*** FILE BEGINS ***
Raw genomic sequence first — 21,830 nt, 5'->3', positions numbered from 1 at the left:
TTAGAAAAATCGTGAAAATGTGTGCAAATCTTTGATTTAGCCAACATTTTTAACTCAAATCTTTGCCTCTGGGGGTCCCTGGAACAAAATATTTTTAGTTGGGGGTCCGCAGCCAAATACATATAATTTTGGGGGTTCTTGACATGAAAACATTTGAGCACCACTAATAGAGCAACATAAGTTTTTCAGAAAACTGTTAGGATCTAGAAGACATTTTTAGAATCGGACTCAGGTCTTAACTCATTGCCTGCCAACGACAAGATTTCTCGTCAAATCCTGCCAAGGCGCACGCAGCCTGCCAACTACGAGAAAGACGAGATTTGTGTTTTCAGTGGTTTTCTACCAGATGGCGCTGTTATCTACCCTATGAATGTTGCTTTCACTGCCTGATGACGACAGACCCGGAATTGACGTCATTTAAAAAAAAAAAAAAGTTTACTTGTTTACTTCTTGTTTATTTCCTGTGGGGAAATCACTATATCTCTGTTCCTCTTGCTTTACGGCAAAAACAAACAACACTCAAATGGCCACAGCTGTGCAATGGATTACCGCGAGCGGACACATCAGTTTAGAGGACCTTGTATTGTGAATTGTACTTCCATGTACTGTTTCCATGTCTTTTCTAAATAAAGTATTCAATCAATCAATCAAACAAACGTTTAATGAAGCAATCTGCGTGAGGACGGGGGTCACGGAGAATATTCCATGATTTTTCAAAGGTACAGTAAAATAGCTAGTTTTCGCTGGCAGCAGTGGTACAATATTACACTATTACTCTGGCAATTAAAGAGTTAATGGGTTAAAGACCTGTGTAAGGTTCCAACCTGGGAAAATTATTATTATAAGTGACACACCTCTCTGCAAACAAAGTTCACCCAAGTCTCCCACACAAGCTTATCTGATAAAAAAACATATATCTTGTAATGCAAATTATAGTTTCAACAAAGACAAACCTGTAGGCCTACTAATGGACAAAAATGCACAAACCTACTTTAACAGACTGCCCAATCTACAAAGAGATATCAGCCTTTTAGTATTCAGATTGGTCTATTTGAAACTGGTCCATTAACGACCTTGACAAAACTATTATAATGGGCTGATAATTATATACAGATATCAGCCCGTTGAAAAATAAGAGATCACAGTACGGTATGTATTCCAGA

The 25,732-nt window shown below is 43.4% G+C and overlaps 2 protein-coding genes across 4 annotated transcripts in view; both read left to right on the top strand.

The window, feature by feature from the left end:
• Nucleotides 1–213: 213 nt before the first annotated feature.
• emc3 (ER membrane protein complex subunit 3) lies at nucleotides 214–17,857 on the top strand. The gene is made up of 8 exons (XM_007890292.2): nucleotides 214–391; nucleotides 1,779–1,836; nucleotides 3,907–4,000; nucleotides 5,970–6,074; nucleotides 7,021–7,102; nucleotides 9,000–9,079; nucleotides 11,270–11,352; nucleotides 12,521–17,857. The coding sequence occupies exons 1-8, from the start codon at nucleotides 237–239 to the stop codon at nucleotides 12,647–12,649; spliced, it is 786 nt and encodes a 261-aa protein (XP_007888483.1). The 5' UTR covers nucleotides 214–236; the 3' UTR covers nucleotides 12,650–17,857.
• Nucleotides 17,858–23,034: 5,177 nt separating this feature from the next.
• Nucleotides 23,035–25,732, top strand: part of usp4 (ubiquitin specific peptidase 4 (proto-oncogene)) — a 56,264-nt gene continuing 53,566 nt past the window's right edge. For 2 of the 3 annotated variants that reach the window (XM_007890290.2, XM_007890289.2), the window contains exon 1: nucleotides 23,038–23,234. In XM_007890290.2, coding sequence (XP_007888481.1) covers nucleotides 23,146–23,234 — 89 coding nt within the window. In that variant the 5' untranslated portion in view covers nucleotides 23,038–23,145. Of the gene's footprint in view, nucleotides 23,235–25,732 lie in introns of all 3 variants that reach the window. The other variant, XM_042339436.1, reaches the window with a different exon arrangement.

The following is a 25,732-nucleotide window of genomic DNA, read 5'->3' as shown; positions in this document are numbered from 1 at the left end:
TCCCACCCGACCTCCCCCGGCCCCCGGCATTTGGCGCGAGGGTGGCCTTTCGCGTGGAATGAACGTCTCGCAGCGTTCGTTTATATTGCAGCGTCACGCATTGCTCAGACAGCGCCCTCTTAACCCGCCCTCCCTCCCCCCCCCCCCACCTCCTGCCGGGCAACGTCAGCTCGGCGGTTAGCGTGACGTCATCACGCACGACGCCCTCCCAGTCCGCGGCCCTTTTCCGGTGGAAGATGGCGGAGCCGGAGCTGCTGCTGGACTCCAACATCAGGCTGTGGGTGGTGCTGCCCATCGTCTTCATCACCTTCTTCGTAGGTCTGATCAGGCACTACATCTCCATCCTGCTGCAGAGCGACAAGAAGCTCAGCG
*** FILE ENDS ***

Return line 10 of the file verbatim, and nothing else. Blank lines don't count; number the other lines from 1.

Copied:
TCCCACCCGACCTCCCCCGGCCCCCGGCATTTGGCGCGAGGGTGGCCTTTCGCGTGGAATGAACGTCTCGCAGCGTTCGTTTATATTGCAGCGTCACGCATTGCTCAGACAGCGCCCTCTTAACCCGCCCTCCCTCCCCCCCCCCCCACCTCCTGCCGGGCAACGTCAGCTCGGCGGTTAGCGTGACGTCATCACGCACGACGCCCTCCCAGTCCGCGGCCCTTTTCCGGTGGAAGATGGCGGAGCCGGAGCTGCTGCTGGACTCCAACATCAGGCTGTGGGTGGTGCTGCCCATCGTCTTCATCACCTTCTTCGTAGGTCTGATCAGGCACTACATCTCCATCCTGCTGCAGAGCGACAAGAAGCTCAGCG